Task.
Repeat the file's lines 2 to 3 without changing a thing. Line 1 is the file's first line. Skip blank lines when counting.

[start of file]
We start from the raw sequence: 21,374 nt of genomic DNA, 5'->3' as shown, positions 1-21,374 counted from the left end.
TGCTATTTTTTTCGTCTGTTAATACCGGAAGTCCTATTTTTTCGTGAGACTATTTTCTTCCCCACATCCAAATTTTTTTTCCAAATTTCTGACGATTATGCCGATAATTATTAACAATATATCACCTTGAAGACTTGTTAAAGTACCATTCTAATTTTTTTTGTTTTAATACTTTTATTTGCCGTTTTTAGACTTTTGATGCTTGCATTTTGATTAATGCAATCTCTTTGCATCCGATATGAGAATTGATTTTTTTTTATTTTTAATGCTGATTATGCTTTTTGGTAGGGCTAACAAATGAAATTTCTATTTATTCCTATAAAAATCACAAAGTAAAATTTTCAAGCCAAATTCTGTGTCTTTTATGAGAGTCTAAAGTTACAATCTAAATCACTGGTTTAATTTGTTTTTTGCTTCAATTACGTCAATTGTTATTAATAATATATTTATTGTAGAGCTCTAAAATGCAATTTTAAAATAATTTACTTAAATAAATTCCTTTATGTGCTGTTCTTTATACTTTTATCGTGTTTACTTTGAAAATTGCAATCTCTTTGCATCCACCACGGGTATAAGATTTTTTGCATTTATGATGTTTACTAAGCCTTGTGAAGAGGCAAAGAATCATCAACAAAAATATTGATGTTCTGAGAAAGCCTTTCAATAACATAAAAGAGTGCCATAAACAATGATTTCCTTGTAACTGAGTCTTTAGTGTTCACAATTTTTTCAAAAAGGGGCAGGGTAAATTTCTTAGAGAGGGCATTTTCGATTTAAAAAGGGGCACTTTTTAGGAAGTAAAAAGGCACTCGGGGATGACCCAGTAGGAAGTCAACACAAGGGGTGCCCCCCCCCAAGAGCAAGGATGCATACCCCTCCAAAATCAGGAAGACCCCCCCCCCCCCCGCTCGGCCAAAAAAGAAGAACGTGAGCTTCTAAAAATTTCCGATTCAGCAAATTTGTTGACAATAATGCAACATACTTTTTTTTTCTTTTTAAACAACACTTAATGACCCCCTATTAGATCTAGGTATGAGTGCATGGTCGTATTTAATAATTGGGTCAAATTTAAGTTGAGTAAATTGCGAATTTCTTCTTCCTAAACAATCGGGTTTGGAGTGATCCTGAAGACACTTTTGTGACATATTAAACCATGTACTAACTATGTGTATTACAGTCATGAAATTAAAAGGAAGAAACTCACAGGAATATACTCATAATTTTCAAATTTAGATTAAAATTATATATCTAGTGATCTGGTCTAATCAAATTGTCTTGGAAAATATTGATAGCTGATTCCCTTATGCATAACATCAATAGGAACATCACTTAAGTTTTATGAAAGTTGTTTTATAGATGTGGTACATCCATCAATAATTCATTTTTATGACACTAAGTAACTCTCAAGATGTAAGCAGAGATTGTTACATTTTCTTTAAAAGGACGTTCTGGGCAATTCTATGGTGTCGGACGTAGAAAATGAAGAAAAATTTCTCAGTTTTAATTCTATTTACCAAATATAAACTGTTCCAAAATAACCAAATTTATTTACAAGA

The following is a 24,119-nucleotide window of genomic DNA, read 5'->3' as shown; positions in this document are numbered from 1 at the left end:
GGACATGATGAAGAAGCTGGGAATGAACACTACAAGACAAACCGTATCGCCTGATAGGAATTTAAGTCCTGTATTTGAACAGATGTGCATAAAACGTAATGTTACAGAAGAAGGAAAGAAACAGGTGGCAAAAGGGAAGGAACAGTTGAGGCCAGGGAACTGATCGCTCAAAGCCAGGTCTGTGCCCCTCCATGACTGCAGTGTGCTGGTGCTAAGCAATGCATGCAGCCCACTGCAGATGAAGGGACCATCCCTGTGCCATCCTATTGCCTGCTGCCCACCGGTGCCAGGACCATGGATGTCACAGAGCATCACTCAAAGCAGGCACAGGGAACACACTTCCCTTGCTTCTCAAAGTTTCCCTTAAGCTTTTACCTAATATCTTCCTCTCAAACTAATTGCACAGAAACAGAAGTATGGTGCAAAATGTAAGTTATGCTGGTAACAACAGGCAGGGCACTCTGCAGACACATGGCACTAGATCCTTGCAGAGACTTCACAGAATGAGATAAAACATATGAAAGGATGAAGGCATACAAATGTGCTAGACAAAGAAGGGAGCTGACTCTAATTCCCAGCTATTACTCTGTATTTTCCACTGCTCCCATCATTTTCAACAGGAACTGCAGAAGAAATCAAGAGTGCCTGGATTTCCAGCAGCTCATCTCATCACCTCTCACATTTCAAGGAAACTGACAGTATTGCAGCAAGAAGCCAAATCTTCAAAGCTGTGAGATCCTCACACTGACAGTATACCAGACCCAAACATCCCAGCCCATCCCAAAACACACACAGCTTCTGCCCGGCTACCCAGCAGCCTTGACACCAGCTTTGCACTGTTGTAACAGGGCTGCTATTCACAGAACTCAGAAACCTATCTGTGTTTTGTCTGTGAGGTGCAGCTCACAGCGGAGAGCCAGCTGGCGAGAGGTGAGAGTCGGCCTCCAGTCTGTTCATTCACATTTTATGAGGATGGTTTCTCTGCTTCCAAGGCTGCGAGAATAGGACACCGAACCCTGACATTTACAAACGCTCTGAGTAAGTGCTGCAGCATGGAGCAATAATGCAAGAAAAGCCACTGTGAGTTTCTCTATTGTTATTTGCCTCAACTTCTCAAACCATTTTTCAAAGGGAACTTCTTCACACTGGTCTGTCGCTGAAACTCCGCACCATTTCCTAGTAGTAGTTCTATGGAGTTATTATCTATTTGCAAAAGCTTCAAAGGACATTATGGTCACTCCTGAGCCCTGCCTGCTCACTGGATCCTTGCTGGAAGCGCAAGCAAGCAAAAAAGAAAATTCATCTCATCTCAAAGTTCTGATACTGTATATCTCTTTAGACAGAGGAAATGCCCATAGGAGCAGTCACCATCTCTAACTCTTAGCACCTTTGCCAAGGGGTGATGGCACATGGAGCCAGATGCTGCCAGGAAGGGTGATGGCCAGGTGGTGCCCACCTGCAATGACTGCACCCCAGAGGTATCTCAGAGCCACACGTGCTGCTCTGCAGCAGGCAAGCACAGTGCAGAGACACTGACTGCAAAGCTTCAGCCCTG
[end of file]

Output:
TGCTATTTTTTTCGTCTGTTAATACCGGAAGTCCTATTTTTTCGTGAGACTATTTTCTTCCCCACATCCAAATTTTTTTTCCAAATTTCTGACGATTATGCCGATAATTATTAACAATATATCACCTTGAAGACTTGTTAAAGTACCATTCTAATTTTTTTTGTTTTAATACTTTTATTTGCCGTTTTTAGACTTTTGATGCTTGCATTTTGATTAATGCAATCTCTTTGCATCCGATATGAGAATTGATTTTTTTTTATTTTTAATGCTGATTATGCTTTTTGGTAGGGCTAACAAATGAAATTTCTATTTATTCCTATAAAAATCACAAAGTAAAATTTTCAAGCCAAATTCTGTGTCTTTTATGAGAGTCTAAAGTTACAATCTAAATCACTGGTTTAATTTGTTTTTTGCTTCAATTACGTCAATTGTTATTAATAATATATTTATTGTAGAGCTCTAAAATGCAATTTTAAAATAATTTACTTAAATAAATTCCTTTATGTGCTGTTCTTTATACTTTTATCGTGTTTACTTTGAAAATTGCAATCTCTTTGCATCCACCACGGGTATAAGATTTTTTGCATTTATGATGTTTACTAAGCCTTGTGAAGAGGCAAAGAATCATCAACAAAAATATTGATGTTCTGAGAAAGCCTTTCAATAACATAAAAGAGTGCCATAAACAATGATTTCCTTGTAACTGAGTCTTTAGTGTTCACAATTTTTTCAAAAAGGGGCAGGGTAAATTTCTTAGAGAGGGCATTTTCGATTTAAAAAGGGGCACTTTTTAGGAAGTAAAAAGGCACTCGGGGATGACCCAGTAGGAAGTCAACACAAGGGGTGCCCCCCCCCAAGAGCAAGGATGCATACCCCTCCAAAATCAGGAAGACCCCCCCCCCCCCCGCTCGGCCAAAAAAGAAGAACGTGAGCTTCTAAAAATTTCCGATTCAGCAAATTTGTTGACAATAATGCAACATACTTTTTTTTTCTTTTTAAACAACACTTAATGACCCCCTATTAGATCTAGGTATGAGTGCATGGTCGTATTTAATAATTGGGTCAAATTTAAGTTGAGTAAATTGCGAATTTCTTCTTCCTAAACAATCGGGTTTGGAGTGATCCTGAAGACACTTTTGTGACATATTAAACCATGTACTAACTATGTGTATTACAGTCATGAAATTAAAAGGAAGAAACTCACAGGAATATACTCATAATTTTCAAATTTAGATTAAAATTATATATCTAGTGATCTGGTCTAATCAAATTGTCTTGGAAAATATTGATAGCTGATTCCCTTATGCATAACATCAATAGGAACATCACTTAAGTTTTATGAAAGTTGTTTTATAGATGTGGTACATCCATCAATAATTCATTTTTATGACACTAAGTAACTCTCAAGATGTAAGCAGAGATTGTTACATTTTCTTTAAAAGGACGTTCTGGGCAATTCTATGGTGTCGGACGTAGAAAATGAAGAAAAATTTCTCAGTTTTAATTCTATTTACCAAATATAAACTGTTCCAAAATAACCAAATTTATTTACAAGA

The following is a 24,119-nucleotide window of genomic DNA, read 5'->3' as shown; positions in this document are numbered from 1 at the left end: